Tomic up for the cup but out of San Jose


Originally published on: 03/02/12 10:17

Bernard Tomic will feature in next weekend’s Davis Cup tie for Australia, but has pulled out of the SAP Open the following week in San Jose for personal reasons.

The 19-year-old Australian is alleged to have committed a number of traffic violations related to the use of his orange high-performance BMW M3 sports car and has a court date set for February 14. With that in mind, Tomic is reported to have used one of his personal exemptions for ATP 250 tournaments, and therefore will not be fined for the withdrawal.

Australian Davis Cup captain Pat Rafter had voiced concerns about Tomic’s maturity last year, but the Gold Coast teenager has worked hard to improve himself in that department in the last few months, certainly on court, believes the former world No.1

“I was very critical of him last year,” said Rafter. “He wasn’t in the right head space. I think the improvements he’s made now, he’s gone in the right direction, and he really impressed me over this summer. He’s going to be a very, very good player.”

Rafter was particularly impressed by the manner in which Tomic, who has been criticised for his lackadaisical attitude in the past, beat Fernando Verdasco in five sets during his career-best fourth round run at the Australian Open in January.

“In the past I would have expected Bernard to let it go a little bit, but he hung in there,” remembers Rafter. “I thought he moved really well against Verdasco. His fitness has improved. His whole mental well-being is going in the right direction.”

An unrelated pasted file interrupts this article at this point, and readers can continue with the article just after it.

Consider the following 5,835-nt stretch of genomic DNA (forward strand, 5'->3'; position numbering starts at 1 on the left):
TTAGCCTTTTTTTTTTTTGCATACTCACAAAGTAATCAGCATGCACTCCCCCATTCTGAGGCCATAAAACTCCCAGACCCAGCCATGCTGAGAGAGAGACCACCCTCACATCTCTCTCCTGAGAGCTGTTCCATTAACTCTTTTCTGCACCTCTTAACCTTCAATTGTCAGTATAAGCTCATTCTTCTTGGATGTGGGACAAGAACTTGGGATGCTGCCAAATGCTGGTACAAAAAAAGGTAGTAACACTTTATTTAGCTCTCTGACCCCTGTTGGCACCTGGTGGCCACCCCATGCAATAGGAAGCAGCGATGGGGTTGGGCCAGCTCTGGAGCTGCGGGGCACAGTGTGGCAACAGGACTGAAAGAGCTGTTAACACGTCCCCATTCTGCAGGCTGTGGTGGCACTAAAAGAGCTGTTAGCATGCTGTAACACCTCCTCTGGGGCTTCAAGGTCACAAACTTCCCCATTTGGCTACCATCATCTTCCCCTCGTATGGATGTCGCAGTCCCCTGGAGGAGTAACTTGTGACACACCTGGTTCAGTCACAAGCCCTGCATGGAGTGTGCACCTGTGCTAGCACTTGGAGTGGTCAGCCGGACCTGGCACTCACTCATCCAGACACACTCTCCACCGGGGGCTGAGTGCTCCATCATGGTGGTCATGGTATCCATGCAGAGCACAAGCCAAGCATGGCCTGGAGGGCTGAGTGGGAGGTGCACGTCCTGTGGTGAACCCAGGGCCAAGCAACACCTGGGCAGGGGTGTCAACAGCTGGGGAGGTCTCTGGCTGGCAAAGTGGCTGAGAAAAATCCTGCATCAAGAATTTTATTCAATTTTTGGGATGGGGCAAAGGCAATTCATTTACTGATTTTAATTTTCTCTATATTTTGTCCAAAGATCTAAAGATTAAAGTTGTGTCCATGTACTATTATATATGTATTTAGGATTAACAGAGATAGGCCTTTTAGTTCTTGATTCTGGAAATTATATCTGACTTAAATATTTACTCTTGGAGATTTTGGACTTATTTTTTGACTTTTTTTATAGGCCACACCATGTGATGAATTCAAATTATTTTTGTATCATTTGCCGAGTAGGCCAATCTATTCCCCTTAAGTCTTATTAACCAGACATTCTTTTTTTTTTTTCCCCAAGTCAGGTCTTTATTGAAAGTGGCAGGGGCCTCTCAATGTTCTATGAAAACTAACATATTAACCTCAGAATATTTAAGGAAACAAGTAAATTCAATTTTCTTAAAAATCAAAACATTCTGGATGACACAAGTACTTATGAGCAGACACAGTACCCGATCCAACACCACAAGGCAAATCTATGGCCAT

Rafter has picked Tomic to feature for Australia alongside Lleyton Hewitt, Matthew Ebden and Chris Guccione, for next weekend’s tie with China P.R on the grass of the Geelong Lawn Tennis Club, and he believes the youngster has matured since their last Davis Cup tie with Switzerland in Sydney.

“We had a little issue over there in Sydney,” admits Rafter. “He probably wasn’t at that maturity level back then with what I had to tell him. He’s certainly done something over the November, December time.

“He was just sort of struggling with life, I think, then,” the two-time US Open champion continued. “I probably caught him at a weak moment and I was pretty tough on him.”


Tim Farthing, Tennishead Editorial Director & Owner, has been a huge tennis fan his whole life. He's a tennis journalist and entrepreneur as well as playing tennis to a national standard. He also helps manage his local club and volunteers for his local tennis organisation. He's a specialist in content about the administration of professional tennis and tennis coaching for all levels.